Climate migration or displacement has not been discussed at the Conference of Parties 22 (COP 22) in Marrakech even if it is a popular concern for many around the world.
COP 22, organised by United Nations Framework Convention on Climate Change (UNFCCC), is supposed to discuss many the issues of the Paris Agreement which were adopted in last year’s Conference of Parties (COP 21).
The Paris Agreement, which has already come into force on October 4 incorporated many useful ideas but at the same time it has failed to include the much-needed agenda of most vulnerable countries — the fate of climate migrants.
While the global political leaders regard the issue as unimportant, the civil society leaders have emphasied on this issue at the Cop 22 venue.
Since the inauguration of the climate conference in Morocco, several events are being held on the side by different groups from all around the world – including demonstrations, discussions and press briefings – which have taken place to discuss climate displacement.
Besides the civil society leaders, several high government officials including the Bangladeshi Environment secretary; high officials from United Nation High Commissioner for Refugees (UNHCR), United Nation Human Rights, and Platform on Disaster Displacement (a state led initiative, where Germany is the chair, Bangladesh is the vice chair, around 30 countries including Canada, France, European Union and Switzerland are the members); and members from WIM (Warsaw International Mechanism) executive committee have participated at these events.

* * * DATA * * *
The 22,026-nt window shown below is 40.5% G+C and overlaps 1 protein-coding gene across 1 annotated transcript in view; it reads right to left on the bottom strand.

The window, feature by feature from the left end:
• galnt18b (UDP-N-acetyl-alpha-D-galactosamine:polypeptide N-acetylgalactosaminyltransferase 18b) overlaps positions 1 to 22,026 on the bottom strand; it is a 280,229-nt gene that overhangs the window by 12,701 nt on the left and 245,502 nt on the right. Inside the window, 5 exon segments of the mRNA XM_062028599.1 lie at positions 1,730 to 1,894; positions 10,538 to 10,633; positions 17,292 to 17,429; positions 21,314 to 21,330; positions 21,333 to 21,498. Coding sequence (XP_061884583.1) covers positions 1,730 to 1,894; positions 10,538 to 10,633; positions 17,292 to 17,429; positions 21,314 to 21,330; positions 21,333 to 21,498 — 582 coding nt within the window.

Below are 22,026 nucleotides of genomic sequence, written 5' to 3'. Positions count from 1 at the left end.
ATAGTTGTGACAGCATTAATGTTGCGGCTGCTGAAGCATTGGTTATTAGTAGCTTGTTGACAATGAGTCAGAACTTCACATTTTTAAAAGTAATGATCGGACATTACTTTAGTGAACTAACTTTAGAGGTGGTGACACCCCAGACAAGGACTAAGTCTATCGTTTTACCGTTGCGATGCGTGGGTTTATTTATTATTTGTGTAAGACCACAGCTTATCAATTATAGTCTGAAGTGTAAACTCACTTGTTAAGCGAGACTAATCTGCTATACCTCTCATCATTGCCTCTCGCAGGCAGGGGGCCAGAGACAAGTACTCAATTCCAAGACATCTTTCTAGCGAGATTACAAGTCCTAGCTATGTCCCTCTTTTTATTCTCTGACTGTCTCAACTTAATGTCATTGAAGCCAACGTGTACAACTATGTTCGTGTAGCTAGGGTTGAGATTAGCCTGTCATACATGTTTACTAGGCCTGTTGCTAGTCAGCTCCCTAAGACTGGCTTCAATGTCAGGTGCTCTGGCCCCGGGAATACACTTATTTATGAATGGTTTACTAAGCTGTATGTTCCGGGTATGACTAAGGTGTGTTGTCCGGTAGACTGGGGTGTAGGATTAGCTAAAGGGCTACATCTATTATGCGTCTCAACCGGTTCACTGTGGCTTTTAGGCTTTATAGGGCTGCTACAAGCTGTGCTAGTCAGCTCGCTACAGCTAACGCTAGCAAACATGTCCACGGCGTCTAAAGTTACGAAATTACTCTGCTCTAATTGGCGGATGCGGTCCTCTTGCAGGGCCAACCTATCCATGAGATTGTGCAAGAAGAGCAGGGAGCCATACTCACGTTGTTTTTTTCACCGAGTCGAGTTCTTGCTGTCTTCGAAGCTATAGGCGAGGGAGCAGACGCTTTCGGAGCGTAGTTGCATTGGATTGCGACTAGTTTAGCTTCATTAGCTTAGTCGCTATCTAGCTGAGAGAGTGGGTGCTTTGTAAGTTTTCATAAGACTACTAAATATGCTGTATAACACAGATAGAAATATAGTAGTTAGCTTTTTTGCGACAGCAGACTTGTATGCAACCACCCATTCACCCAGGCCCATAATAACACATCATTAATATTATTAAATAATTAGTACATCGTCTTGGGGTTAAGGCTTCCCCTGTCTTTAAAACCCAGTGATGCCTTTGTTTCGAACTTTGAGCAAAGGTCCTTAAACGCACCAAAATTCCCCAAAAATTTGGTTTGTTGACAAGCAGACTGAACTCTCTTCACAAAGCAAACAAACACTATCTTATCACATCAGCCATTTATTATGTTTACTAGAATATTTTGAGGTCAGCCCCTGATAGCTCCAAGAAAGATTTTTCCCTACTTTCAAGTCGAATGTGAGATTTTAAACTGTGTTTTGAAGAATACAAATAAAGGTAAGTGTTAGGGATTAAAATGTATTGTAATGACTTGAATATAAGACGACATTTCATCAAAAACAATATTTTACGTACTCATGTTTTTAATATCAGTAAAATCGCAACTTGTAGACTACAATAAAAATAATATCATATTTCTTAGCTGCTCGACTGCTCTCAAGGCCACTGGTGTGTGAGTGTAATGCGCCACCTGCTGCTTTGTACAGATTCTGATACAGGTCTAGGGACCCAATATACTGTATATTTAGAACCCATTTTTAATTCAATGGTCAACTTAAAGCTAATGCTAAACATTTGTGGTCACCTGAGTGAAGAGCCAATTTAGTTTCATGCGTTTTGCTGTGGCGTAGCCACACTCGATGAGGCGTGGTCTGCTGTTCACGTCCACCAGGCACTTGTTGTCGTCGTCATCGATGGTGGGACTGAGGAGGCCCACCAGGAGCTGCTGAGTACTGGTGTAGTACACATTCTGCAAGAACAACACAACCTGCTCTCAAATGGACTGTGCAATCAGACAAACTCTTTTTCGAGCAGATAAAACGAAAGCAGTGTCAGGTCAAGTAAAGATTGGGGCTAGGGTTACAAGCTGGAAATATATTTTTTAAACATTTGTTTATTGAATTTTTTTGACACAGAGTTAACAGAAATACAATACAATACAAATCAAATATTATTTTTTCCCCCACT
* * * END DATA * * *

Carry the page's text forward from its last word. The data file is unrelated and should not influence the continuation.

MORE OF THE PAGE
These activities only mark how important the issue of climate migration and why it is essential to discuss it at COP 22.
In addition, an interesting leaflet titled “Republic of Humanity Passport” that has been distributed in the COP 22 premises consists of statistics of displacement and the unequal emissions by countries.
According to the leaflet, “climate refugees” who do not have legal protection by the UN 1951 Geneva convention, do not have really have any rights to freely move across the borders even if they are innocent victims of global warming.
The leaflet also mentions the number of people who had to leave homes because of catastrophes: Typhon Hainan in Philippines displaced 2 million, Sahel drought 3.5 million and Pakistan floods 20 million people. According to IOM (International Organization for Migration) one in thirty people in the world are displaced due to climate change.
UNHCR reports that 83% of the climate migration occurs in developing counties.
Since the start of its participation and as a victim of climate change, Bangladesh is one of the counties who overtly emphaised and raised the issue of climate migration in the global forum.
However, this pressing issue for the vulnerable countries is not getting attention of the global leaders and could not get space in the Paris Agreement.
Now it all comes down to countries like Bangladesh to try and push this effort forward and come up with a solution for climate displacement under the task force of WIM in reference to the Doha decision (2012) 3/CP. 18 (section vi in page 23).